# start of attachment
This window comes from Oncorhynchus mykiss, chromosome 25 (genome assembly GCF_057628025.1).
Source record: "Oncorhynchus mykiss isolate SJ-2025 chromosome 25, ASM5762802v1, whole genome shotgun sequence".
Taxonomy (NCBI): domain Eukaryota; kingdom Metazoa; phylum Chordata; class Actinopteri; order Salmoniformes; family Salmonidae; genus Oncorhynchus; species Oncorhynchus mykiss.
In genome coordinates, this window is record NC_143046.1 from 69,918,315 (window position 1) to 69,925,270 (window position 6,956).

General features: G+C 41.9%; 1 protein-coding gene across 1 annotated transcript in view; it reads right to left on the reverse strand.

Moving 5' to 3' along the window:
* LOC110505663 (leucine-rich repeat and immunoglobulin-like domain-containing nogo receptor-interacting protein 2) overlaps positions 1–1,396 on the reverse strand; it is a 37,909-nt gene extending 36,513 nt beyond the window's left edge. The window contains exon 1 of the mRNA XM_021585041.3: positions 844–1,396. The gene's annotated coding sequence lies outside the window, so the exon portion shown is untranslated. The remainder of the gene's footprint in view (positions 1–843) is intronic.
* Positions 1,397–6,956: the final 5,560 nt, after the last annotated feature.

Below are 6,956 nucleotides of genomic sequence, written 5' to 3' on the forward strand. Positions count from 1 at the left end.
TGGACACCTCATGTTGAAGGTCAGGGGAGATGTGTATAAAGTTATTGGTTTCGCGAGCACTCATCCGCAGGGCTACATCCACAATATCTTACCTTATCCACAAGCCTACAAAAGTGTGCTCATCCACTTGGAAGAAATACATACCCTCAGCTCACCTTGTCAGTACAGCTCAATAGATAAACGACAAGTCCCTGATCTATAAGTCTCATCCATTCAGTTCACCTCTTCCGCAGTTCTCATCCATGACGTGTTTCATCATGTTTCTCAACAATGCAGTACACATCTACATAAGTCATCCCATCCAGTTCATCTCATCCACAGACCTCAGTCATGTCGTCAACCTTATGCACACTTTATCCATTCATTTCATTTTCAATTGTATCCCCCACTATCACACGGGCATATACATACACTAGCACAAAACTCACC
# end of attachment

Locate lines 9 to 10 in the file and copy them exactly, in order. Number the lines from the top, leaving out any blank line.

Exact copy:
Below are 6,956 nucleotides of genomic sequence, written 5' to 3' on the forward strand. Positions count from 1 at the left end.
TGGACACCTCATGTTGAAGGTCAGGGGAGATGTGTATAAAGTTATTGGTTTCGCGAGCACTCATCCGCAGGGCTACATCCACAATATCTTACCTTATCCACAAGCCTACAAAAGTGTGCTCATCCACTTGGAAGAAATACATACCCTCAGCTCACCTTGTCAGTACAGCTCAATAGATAAACGACAAGTCCCTGATCTATAAGTCTCATCCATTCAGTTCACCTCTTCCGCAGTTCTCATCCATGACGTGTTTCATCATGTTTCTCAACAATGCAGTACACATCTACATAAGTCATCCCATCCAGTTCATCTCATCCACAGACCTCAGTCATGTCGTCAACCTTATGCACACTTTATCCATTCATTTCATTTTCAATTGTATCCCCCACTATCACACGGGCATATACATACACTAGCACAAAACTCACC